By Mara W. Elliott
Known for their keen intelligence, immense strength, and devotion to their young, elephants are unique and fascinating animals. Like other keystone species, they play a significant role in sustaining the ecosystems in which they live. They are also important cultural symbols and magnets for tourism, which make them crucial economic assets in developing nations.
A century ago, there were as many as 5 million elephants across Africa. Now, there are fewer than 500,000. They are largely found in national parks and preserves, yet poachers still hunt and kill 96 elephants each day for their ivory tusks. At this rate, we have 10 years left to save them, or they’ll be gone forever.
San Diego may be continents away from the brutality of ivory poaching, but we are working locally to halt the ivory demand that drives the senseless killing of these majestic creatures. With a few narrow exceptions, the sale of ivory products in California is illegal. It’s a serious law with serious consequences.
In November 2018, my office filed criminal charges against the Carlton Gallery in La Jolla, its owner, and an employee for trafficking ivory in defiance of California law. This prosecution follows the largest seizure of ivory products by the California Department of Fish and Wildlife since a state law, authored by state Senate President Pro Tempore Toni Atkins of San Diego, banning their sale took effect in 2016.
The investigation into Carlton Gallery began when officers from the Fish and Wildlife’s Trafficking Unit observed two art-deco sculptures that appeared to be made of ivory in the gallery’s Prospect Street display window. They returned and observed additional items that appeared to contain ivory.
Through an undercover sting operation, the California Department of Fish and Wildlife seized more than 300 pieces of ivory, and items containing ivory, from the gallery and its warehouse.
While we know the black-market value of the confiscated ivory is more than $1.3 million, we may never know how many animals were slaughtered to make these objects.
Whatever the number, ivory trafficking is a reprehensible business.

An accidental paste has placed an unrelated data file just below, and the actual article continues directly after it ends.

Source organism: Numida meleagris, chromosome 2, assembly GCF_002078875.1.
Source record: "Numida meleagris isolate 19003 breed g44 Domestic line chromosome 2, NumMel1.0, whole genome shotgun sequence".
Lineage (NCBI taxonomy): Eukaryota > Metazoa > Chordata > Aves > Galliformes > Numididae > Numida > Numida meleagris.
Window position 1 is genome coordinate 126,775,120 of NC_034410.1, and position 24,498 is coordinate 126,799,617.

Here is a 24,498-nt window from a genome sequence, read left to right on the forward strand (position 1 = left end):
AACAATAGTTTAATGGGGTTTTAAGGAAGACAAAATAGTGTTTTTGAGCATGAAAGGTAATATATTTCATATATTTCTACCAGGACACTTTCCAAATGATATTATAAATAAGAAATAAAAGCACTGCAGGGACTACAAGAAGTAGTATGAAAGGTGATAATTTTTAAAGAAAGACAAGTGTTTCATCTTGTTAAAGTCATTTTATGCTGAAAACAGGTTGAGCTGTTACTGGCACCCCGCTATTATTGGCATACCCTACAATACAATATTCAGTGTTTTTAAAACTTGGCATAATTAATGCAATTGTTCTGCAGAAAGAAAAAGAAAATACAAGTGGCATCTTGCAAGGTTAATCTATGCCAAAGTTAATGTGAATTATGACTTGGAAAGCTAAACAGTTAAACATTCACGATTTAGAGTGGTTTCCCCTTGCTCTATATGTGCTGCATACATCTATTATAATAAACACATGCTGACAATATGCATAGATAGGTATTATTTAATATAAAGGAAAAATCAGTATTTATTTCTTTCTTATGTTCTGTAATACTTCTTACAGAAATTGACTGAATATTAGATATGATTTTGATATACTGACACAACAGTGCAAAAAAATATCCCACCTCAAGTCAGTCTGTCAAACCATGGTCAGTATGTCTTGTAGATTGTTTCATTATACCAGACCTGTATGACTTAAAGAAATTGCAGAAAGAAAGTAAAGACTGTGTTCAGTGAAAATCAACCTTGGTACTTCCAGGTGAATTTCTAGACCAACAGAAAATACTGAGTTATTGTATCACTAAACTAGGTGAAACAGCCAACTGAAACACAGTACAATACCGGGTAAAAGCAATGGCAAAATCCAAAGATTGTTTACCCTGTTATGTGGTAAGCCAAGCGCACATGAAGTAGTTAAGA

We are fortunate in San Diego to have the San Diego Zoo and the San Diego Zoo Safari Park, where we see these noble creatures for ourselves, and teach our children the gentle side of these towering figures — how they show empathy and affection, protect their families, and grieve their dead.
I hope this prosecution helps to educate San Diegans about the laws to protect elephants and other endangered animals that have ivory tusks and teeth.
I also hope it sends a strong message to anyone who sells, or is thinking about selling, ivory on the black market in San Diego: We will find you, and we will prosecute you.
If it weren’t for the sharp eyes of the undercover wildlife officers who spotted a potential ivory sculpture, Carlton Gallery could have continued to profit undetected from the slaughter of elephants.
That’s why we need your help. If you suspect a business or individual is involved with illegal ivory trafficking in San Diego, please contact our Nuisance Abatement Unit, which oversees environmental and wildlife protection cases.
—Mara W. Elliott was elected City Attorney of San Diego in 2016 after serving as the chief deputy attorney for the Office’s Public Services Section and legal adviser to the city’s Independent Audit Committee and Environment Committee. Elliott and the lawyers in her section held polluters accountable, reformed city contracting, cut administrative red tape, and strengthened the city’s living wage and non-discrimination in contracting ordinances.